ADOR's AZZAM makes her way to rejoin fleet

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It was a tough Saturday night hearing the news of ADOR’s dismasting.  It’s always hard for the guys to head out into a beating on the first night.  You hope that the preparation, equipment, and training has the boys well positioned and safe.  Obviously a leg 1, night 1, failure isn’t want anyone expects.  Perhaps the word gutted is an overused expression when dealing with this type of situation even if it does sum up the situation rather well.  I think it’s always important that we all take stock of a situation like this and be thankful that the sailing crew is safe and unhurt.  The human part is the most important thing, because the equipment is really just that.  The boat itself is more than OK and able to continue as competitive as it was at the start.  That said, seeing Azzam motor back into port with the stump of a mast and the remaining rig tied alongside was emotional.

With the boat on the dock it was amazing to see all the parts of the team move into action.  The group I was working with was able to quickly assess the relatively minor damage that the boat had incurred in contact with the loose rig and rigging.  Repair instructions were quickly created with the help from the FYD team in Annapolis and work was underway almost immediately.

In hours we had the mast off of the boat and laid out for forensic work on land.  The spare mast arrived midafternoon and a team was quickly at work dressing the new tube.  Their hard work day and night would ultimately determine how quickly we could resume racing.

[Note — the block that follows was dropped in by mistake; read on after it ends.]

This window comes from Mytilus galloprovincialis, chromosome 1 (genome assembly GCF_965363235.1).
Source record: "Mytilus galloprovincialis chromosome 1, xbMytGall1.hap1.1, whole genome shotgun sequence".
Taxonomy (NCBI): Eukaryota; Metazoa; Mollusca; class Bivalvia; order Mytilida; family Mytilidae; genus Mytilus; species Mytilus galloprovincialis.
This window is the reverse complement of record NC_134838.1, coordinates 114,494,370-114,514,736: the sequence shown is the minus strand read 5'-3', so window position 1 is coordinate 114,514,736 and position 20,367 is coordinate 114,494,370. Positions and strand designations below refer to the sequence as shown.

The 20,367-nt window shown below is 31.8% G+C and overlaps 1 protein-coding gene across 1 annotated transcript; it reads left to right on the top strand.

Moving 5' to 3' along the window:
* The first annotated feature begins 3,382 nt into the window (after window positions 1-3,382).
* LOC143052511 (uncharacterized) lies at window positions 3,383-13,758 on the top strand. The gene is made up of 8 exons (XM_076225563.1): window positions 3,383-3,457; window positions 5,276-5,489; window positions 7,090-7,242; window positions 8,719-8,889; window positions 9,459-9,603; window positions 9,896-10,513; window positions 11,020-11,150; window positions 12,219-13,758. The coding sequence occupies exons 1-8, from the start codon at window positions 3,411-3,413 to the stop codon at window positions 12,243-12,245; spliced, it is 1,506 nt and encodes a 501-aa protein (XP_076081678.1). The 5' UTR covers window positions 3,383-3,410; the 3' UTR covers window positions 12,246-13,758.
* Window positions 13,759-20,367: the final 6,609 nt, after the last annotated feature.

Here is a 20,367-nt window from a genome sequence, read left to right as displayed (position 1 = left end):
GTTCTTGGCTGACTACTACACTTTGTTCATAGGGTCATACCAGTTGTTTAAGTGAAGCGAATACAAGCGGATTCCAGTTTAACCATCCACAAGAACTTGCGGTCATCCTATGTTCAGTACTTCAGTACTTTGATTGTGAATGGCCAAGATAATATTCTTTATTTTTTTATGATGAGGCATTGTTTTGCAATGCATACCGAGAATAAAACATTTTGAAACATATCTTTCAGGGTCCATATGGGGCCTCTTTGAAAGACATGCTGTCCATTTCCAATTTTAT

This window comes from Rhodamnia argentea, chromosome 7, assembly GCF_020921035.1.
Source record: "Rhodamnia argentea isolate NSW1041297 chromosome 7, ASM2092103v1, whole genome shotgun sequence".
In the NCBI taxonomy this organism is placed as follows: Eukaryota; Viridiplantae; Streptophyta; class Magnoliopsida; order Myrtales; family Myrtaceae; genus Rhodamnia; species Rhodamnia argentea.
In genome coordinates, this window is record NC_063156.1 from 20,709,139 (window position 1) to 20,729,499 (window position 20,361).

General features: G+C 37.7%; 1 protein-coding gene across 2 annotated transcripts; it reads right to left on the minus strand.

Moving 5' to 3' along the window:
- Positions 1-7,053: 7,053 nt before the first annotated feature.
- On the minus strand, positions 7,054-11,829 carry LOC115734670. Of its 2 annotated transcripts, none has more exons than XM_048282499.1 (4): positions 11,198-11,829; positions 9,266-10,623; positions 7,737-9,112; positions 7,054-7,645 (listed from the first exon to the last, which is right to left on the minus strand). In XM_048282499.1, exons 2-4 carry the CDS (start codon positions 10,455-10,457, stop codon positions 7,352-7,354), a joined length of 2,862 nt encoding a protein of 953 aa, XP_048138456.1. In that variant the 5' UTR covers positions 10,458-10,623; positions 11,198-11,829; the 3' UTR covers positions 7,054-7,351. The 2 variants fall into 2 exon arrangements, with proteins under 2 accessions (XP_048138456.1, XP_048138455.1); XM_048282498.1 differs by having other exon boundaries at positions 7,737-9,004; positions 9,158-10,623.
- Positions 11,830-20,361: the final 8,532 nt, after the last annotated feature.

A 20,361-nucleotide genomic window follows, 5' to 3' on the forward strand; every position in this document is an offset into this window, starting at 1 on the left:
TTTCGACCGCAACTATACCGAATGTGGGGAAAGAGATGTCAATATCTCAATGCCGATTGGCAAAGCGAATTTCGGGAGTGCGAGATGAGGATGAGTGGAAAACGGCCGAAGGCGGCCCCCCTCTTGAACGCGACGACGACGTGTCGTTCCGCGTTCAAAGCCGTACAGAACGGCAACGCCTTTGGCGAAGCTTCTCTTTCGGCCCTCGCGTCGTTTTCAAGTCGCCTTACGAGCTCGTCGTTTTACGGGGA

The boat itself was able to be hauled out of the water late the first night after the gusty wind laid down a bit which allowed the crane to work.

On day 2 we were able to wrap up all the minor composite repairs pretty quickly and start cleaning up the boat, and preparing it for racing again.  The work on the new rig continued well into the evening with an eye towards stepping the rig as soon as possible.  Gear bags were packed back on the boat, and the sailing team was already looking ahead at weather routing and race modeling for the leg ahead.

Day 3 saw the boat rebranded in way of the repairs and ready to go back in the water.  Rig work continued well into the night so that the boat would be ready to launch first thing on Day 4.  All in all it was a fantastic response by an extremely dedicated team.  It is absolutely amazing how an event like this can galvanize a team.  I’m astounded by the determination and focus of the human mind when it meets a challenging obstacle.

As the sailing team goes back out onto the water to resume racing from the spot they suspended, I feel for them.  It won’t be an easy sail down to Cape Town without the competitive environment of the fleet.  I can honestly say that we’ve done everything we can as a team to put them in a position to be competitive for the rest of the race.  I think that the whole team will be stronger for the suffering, and more focused than ever at climbing our way up onto the podium again. Whatever happens, the whole team at FYD will be working to support them as much as possible.

Patrick Shaughnessy, President

Photo by Tim Stonton/Volvo Ocean Race

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